In the following description of the exemplary embodiment, reference is made to the accompanying drawings that form a part hereof, and in which is shown by way of illustration the specific embodiment in which the invention may be practiced. It is to be understood that other embodiments may be utilized when structural and other changes may be made without departing from the scope of the present invention.

Referring to FIG. 1, the mammal milking device 10 includes several elements. The device includes a milk collection container 20 for collecting the milk that is generated from the mammal. The milk collection container 20 can be of various shapes and sizes. It is preferable that it can hold at least 8 oz. of mammal milk. The milk collection container 20 can still be effective if it holds less than 8 oz., however, for most mammals, including alpacas, a single lactating female can produce more than 8 oz. of milk. Therefore, if the milk collection container 20 holds less that 8 oz., the milk collection container 20 would have to be emptied in order to collect the full amount of milk of one animal.

The milk collection container 20 is preferably attached to the bottom of the vacuum generating device 30 (discussed below) as shown in FIG. 1. However, the milk collection container 20 can be arranged in other configurations, so long as it is capable of holding milk obtained from the teat of the mammal.

Vacuum generating device 30 includes a vacuum forming chamber and a vacuum forming device. In FIG. 1, the vacuum generating device 30 includes a manual pump 40. The vacuum generating device 30 and the manual pump 40 are well known in the art and the design of these elements is not necessary to explain herein. It is also preferably that the vacuum generating device 30 include an electric vacuum pump attachment element 50. The element 50 is configured to allow a user to attach an electric vacuum pump (not shown) to the vacuum generating device 30. Electric vacuum pumps are well known and also not necessary to describe herein. It will be understood that the vacuum generating device 30 can be configured for use with either one, or both, of a manual vacuum pump and an electric vacuum pump.

As shown in FIG. 1, a teat attachment member 60 is attached to the vacuum generating device 30. The teat attachment member 60 has a teat attachment end 70 and a vacuum attachment end 80. The teat attachment end 70 is aligned along an axis or centerline A and the vacuum attachment end 80 is aligned along an axis or centerline B. The axis A and B an angle β of between about 45 and about 135 degrees. Preferably the angle β is between about 80 and about 100 degrees, and more preferably the angle β is about 90 degrees. By forming the teat attachment member within these ranges of angles, the mammal milking device 10 can be more easily used on the underside of a mammal. In FIG. 1, the angle β is about 90 degrees.

The change in direction of the teat attachment member 60 between the ends 70, 80 is shown in FIG. 1 as a relatively sharp angled structure at a 90 degree angle. Other embodiments may include an change of direction formed in a smooth or curved shape and construction thereby forming, for example, a U-shaped member.

The teat attachment member 60 includes a frustoconical section 90. This frustoconical (i.e., a truncated cone shape) section 90 is formed to attach the wider end to the teat of a mammal. When the vacuum generating device is operated (i.e., either manually or electrically pumped), a vacuum forms around the teat of a mammal and the teat attachment member 60 is suctioned onto the mammal around the teat. This causes milk to flow from the teat, through the teat attachment member 60, and, ultimately, into the milk collection container 20.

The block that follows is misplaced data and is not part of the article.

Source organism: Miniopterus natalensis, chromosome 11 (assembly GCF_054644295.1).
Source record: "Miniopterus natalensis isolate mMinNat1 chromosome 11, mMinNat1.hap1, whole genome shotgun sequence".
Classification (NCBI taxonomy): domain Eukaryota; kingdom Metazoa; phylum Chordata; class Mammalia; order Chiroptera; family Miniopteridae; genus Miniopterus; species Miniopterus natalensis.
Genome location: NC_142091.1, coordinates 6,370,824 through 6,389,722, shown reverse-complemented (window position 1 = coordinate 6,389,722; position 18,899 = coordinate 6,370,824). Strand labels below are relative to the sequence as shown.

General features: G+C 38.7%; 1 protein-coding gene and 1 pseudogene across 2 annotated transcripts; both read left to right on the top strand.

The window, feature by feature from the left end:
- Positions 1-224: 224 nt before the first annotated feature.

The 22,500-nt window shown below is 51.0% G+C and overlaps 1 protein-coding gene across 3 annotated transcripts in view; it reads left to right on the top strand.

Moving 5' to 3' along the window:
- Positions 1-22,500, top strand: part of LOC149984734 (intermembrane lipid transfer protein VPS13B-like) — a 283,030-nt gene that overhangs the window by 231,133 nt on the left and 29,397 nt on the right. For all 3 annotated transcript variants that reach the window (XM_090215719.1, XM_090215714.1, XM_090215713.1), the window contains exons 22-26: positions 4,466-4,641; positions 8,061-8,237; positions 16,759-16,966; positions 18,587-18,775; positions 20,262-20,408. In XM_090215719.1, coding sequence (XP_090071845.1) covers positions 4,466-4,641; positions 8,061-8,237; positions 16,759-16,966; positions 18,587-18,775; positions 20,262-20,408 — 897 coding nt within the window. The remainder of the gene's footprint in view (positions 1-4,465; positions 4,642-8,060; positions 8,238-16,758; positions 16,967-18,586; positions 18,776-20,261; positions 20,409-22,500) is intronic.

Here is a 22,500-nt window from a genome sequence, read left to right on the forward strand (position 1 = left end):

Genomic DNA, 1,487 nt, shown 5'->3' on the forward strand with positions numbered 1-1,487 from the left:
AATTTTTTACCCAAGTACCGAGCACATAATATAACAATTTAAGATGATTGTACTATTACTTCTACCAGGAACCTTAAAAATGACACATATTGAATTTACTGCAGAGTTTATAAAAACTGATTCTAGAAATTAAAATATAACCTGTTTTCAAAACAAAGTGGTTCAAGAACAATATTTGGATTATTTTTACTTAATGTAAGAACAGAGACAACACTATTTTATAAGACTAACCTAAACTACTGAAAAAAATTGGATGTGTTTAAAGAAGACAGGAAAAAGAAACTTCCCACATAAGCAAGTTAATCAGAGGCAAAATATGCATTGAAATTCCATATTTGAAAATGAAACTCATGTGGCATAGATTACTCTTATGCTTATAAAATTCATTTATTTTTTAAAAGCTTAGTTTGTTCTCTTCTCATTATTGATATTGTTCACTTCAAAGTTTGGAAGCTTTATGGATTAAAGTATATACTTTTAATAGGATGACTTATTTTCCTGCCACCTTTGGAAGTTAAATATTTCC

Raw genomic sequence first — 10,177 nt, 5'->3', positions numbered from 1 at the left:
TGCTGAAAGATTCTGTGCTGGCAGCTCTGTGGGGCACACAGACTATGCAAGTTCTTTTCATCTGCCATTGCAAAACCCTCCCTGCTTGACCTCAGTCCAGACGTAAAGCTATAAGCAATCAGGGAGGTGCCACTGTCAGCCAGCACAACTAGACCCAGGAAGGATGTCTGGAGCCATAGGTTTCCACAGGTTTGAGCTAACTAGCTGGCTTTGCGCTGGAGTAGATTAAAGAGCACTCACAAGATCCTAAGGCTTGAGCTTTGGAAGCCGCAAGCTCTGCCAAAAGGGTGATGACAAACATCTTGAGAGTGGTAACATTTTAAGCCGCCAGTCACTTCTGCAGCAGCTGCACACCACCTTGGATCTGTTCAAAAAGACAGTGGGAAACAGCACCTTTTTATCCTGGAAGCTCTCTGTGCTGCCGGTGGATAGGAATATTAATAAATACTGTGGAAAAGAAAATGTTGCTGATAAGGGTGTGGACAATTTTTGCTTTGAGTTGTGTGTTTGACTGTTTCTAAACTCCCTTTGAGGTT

The teat of an alpaca is small compared to many other mammals that are traditionally milked. Generally, the teat size of an alpaca is about 1 cm to 1.5 cm in length (L) and about 0.5 cm to 0.75 cm in width (W). Because an alpaca has such small teats, the teat attachment member is preferably formed such that the frustoconical section for attachment to a mammal's teat is between about ¼ inch and ¾ inch in length, and has a maximum width of about 2 inches. Even more preferably, the frustoconical section should be between about ⅜ inch and ⅝ inch in length. This short length and width facilitates the use of the teat attachment member 60 with the small size of the alpaca's teats. Through experimentation, it was realized that this size and shape is much more effective to draw milk from the teat of an alpaca than was even slightly larger sized teat attachment members.

FIGS. 2 and 3 show another embodiment of the present invention. FIGS. 2 and 3 depict a mammal milking device with only a manual pump mechanism. Mammal milking device 110 includes a milk collection container 120. As noted above in the first embodiment, the milk collection container 120 can be in various shapes other than that depicted in FIG. 2.

Vacuum generating device 130 includes a manual pump mechanism 140. This manual pump mechanism is operated by pulling out a cylinder within the vacuum generating device 130 and, thereby, removing air from within the vacuum generating device 130. This forms a vacuum in the teat attachment member 160, which permits the teat attachment member 160 to suction itself to the area surrounding the teat of a mammal. In some embodiments, the manual pump mechanisms 40 (discussed above) and 140 may be interchanged with an automated pumping mechanism such as an electric or pneumatic pump. Further, the vacuum generating devices 30, 130 may be interchanged in different embodiments.

The teat attachment member 160 includes a teat attachment end 170 and a vacuum attachment end 180. In addition, as discussed above in the first embodiment, the teat attachment member 160 includes a frustoconical section 190. The frustoconical section 190 of this embodiment is similar to that of the first embodiment discussed above. Accordingly, similar dimensions (width (W′) and length (L′)) are preferable for the frustoconical section of this embodiment.

The ends 170, 180 are aligned along a common axis or centerline C as opposed to the angled arrangement of ends 70, 80 shown and described with reference to device 10. This coaxial, linear arrangement of ends 170, 180 is exemplary only, whereas many other arrangements of the ends of the teat attachment member are possible in other embodiments. Likewise, the spatial relationship of the teat attachment member, pump, and milk collection container of the milking device may be arranged in many other ways than those shown in FIGS. 1–3.